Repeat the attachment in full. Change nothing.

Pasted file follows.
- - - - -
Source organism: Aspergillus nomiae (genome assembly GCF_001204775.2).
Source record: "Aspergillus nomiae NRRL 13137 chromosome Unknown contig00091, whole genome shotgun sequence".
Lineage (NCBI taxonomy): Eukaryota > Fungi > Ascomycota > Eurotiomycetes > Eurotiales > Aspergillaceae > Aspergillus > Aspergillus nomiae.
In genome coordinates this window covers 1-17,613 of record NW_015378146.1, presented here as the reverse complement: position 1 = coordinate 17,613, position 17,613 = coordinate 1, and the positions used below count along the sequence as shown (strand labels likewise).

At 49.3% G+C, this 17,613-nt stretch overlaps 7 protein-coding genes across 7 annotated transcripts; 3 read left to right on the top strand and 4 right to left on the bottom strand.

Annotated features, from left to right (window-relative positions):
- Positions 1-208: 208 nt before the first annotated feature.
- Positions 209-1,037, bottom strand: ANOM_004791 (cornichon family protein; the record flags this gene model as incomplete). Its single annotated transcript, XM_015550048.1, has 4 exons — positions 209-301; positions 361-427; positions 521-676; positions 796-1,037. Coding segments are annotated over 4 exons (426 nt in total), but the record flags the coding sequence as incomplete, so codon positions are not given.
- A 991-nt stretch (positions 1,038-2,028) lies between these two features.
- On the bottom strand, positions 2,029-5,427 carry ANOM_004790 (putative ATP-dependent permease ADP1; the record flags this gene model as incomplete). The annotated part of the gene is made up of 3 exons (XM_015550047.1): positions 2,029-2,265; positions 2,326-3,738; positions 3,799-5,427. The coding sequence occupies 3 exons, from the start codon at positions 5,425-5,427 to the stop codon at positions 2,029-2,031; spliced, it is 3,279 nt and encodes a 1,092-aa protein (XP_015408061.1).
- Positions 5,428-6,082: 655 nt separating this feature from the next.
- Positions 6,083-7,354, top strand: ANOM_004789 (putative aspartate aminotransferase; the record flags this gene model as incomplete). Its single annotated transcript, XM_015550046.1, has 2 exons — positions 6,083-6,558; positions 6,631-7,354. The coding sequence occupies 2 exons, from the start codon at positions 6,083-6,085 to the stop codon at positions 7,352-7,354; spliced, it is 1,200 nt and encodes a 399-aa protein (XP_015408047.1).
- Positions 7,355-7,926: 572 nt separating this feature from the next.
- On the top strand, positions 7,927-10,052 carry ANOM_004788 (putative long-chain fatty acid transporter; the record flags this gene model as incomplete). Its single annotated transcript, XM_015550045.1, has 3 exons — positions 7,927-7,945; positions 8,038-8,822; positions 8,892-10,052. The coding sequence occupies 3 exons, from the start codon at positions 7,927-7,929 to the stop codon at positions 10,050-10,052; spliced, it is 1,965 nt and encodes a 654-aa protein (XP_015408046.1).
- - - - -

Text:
Source organism: Aspergillus nomiae (genome assembly GCF_001204775.2).
Source record: "Aspergillus nomiae NRRL 13137 chromosome Unknown contig00091, whole genome shotgun sequence".
Lineage (NCBI taxonomy): Eukaryota > Fungi > Ascomycota > Eurotiomycetes > Eurotiales > Aspergillaceae > Aspergillus > Aspergillus nomiae.
In genome coordinates this window covers 1-17,613 of record NW_015378146.1, presented here as the reverse complement: position 1 = coordinate 17,613, position 17,613 = coordinate 1, and the positions used below count along the sequence as shown (strand labels likewise).

At 49.3% G+C, this 17,613-nt stretch overlaps 7 protein-coding genes across 7 annotated transcripts; 3 read left to right on the top strand and 4 right to left on the bottom strand.

Annotated features, from left to right (window-relative positions):
- Positions 1-208: 208 nt before the first annotated feature.
- Positions 209-1,037, bottom strand: ANOM_004791 (cornichon family protein; the record flags this gene model as incomplete). Its single annotated transcript, XM_015550048.1, has 4 exons — positions 209-301; positions 361-427; positions 521-676; positions 796-1,037. Coding segments are annotated over 4 exons (426 nt in total), but the record flags the coding sequence as incomplete, so codon positions are not given.
- A 991-nt stretch (positions 1,038-2,028) lies between these two features.
- On the bottom strand, positions 2,029-5,427 carry ANOM_004790 (putative ATP-dependent permease ADP1; the record flags this gene model as incomplete). The annotated part of the gene is made up of 3 exons (XM_015550047.1): positions 2,029-2,265; positions 2,326-3,738; positions 3,799-5,427. The coding sequence occupies 3 exons, from the start codon at positions 5,425-5,427 to the stop codon at positions 2,029-2,031; spliced, it is 3,279 nt and encodes a 1,092-aa protein (XP_015408061.1).
- Positions 5,428-6,082: 655 nt separating this feature from the next.
- Positions 6,083-7,354, top strand: ANOM_004789 (putative aspartate aminotransferase; the record flags this gene model as incomplete). Its single annotated transcript, XM_015550046.1, has 2 exons — positions 6,083-6,558; positions 6,631-7,354. The coding sequence occupies 2 exons, from the start codon at positions 6,083-6,085 to the stop codon at positions 7,352-7,354; spliced, it is 1,200 nt and encodes a 399-aa protein (XP_015408047.1).
- Positions 7,355-7,926: 572 nt separating this feature from the next.
- On the top strand, positions 7,927-10,052 carry ANOM_004788 (putative long-chain fatty acid transporter; the record flags this gene model as incomplete). Its single annotated transcript, XM_015550045.1, has 3 exons — positions 7,927-7,945; positions 8,038-8,822; positions 8,892-10,052. The coding sequence occupies 3 exons, from the start codon at positions 7,927-7,929 to the stop codon at positions 10,050-10,052; spliced, it is 1,965 nt and encodes a 654-aa protein (XP_015408046.1).